School districts are sharing methods for engaging students, and teachers and students are benefiting from new methods and ideas.
Some of the shared ideas from teachers in the Washington County, Pennsylvania school district include gamifying popular literature, arranging students in work groups, assigning online projects, and pitching ideas for inventions in a “Shark Tank” styled presentation.
Teachers agree that the way that they are reworking their class time is not all fun and games, but can make even basic subjects more interesting and engaging.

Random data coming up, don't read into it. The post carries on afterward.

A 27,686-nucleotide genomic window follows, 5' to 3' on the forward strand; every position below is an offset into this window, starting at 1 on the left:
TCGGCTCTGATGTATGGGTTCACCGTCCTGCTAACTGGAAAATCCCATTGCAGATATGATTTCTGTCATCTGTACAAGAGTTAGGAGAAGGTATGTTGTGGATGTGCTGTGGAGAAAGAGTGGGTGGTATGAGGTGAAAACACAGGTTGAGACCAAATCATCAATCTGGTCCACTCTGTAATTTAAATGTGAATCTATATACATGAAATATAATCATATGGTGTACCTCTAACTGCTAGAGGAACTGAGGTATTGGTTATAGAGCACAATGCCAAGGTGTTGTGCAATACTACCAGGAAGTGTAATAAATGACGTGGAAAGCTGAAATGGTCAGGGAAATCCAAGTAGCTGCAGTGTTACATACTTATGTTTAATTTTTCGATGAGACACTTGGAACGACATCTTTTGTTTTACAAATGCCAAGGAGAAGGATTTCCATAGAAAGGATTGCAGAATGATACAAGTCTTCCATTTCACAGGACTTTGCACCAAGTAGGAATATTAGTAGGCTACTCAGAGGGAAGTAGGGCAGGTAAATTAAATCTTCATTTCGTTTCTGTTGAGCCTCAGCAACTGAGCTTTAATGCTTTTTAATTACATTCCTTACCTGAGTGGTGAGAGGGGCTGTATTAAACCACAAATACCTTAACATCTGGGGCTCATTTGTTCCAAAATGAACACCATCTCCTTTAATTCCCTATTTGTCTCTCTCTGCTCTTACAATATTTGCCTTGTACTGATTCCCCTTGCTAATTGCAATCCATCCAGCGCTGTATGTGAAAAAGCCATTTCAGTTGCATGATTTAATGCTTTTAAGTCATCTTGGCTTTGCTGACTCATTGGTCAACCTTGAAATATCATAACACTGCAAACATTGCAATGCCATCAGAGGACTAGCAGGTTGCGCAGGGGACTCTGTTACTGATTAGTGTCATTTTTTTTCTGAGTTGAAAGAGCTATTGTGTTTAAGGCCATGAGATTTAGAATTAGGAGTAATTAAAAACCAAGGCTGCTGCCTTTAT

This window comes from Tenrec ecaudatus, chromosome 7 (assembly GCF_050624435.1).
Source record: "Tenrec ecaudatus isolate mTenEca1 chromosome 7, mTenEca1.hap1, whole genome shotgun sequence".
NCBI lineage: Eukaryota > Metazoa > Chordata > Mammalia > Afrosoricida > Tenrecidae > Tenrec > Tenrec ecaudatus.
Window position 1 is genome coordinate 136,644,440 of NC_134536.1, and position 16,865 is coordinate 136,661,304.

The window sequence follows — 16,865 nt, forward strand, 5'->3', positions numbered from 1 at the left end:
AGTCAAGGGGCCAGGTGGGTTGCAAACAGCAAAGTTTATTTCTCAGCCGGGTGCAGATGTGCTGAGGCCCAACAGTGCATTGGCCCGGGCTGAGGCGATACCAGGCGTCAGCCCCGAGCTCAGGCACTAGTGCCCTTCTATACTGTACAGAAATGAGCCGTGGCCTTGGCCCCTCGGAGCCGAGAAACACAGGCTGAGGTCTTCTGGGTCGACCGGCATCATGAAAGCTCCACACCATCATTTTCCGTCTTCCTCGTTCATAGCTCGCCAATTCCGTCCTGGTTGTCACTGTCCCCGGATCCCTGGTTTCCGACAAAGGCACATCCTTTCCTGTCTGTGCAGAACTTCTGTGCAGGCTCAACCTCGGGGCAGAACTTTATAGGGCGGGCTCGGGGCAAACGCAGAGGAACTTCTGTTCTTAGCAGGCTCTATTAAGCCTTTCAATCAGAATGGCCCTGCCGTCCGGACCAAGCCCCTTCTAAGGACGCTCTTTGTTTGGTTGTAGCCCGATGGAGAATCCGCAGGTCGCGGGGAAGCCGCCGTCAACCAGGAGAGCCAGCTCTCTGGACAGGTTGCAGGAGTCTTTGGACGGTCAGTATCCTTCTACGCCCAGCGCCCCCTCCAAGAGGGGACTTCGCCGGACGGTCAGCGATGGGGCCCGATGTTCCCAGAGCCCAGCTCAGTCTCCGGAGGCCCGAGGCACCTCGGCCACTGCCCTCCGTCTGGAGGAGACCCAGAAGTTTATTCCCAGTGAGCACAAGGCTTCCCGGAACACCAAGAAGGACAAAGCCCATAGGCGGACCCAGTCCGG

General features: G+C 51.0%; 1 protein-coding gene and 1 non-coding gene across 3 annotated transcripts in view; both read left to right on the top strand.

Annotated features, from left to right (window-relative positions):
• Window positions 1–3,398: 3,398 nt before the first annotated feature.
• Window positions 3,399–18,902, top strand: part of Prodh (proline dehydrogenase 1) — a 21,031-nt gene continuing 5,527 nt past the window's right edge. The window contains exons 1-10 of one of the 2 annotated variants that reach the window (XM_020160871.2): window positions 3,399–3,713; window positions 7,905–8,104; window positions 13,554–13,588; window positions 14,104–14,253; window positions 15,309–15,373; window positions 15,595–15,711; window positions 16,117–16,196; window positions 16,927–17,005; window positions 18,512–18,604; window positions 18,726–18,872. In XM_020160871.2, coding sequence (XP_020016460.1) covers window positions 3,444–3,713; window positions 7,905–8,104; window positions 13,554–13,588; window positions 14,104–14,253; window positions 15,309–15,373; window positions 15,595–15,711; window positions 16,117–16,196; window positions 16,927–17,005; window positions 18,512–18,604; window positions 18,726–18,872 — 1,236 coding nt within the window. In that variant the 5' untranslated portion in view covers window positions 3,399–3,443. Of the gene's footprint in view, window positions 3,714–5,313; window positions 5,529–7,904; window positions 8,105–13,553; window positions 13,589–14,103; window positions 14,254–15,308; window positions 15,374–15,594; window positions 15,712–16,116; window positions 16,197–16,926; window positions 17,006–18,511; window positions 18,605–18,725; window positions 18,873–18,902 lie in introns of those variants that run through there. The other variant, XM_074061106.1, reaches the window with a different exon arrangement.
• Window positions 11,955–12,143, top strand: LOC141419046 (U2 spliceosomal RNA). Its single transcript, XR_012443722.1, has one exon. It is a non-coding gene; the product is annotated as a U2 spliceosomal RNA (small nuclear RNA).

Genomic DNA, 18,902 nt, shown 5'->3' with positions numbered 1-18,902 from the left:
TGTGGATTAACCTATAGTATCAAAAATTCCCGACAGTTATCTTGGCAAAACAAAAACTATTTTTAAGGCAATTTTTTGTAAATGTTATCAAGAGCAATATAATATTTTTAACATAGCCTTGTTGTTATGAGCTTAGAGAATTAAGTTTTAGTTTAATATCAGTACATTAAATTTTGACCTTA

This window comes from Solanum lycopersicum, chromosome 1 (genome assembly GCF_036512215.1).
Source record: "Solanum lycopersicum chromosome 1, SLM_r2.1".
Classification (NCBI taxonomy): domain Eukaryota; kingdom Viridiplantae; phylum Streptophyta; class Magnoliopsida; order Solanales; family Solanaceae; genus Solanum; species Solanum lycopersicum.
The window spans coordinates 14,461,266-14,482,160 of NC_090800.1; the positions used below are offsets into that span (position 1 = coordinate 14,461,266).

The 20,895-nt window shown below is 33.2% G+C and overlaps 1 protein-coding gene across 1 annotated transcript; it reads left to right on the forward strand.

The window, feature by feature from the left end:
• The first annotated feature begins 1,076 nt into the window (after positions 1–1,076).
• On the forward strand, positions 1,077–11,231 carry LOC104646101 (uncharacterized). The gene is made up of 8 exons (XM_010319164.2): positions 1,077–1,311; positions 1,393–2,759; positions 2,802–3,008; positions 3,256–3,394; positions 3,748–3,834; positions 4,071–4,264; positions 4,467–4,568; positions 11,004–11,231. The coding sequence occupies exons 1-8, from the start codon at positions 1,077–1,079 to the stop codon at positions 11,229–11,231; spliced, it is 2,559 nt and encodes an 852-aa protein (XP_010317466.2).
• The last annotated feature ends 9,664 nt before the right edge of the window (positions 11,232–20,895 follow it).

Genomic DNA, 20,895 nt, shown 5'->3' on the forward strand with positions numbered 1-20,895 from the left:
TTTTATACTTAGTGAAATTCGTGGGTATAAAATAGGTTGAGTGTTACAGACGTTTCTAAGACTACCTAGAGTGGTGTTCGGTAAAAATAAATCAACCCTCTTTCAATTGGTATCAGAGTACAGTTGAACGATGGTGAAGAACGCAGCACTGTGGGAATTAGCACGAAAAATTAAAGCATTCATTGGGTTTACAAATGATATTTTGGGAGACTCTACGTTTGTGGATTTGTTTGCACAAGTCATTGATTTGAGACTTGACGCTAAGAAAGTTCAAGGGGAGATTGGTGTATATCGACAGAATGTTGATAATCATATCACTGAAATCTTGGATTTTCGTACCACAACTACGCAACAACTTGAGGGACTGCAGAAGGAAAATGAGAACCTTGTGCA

Joelle Cooper, a geometry and calculus teacher at Avella High School is facilitating team building lessons through a “blended learning” model piloted by the district through Carnegie Learning.
“In the past, it was drill and skill. It wasn’t very engaging. Now, it’s word problems and applications of those problems in real-world contexts,” Cooper said. Her classes work with work with books in class three days a week and online learning for two days.
“I’m not in front of the class much any more. The students have to talk to each other and work in groups, and they’re learning better than they ever would with me through a lecture. I walk around listening to the ideas they’re working on, and it’s positive encouragement for them to figure out their own solutions to problems,” Cooper said.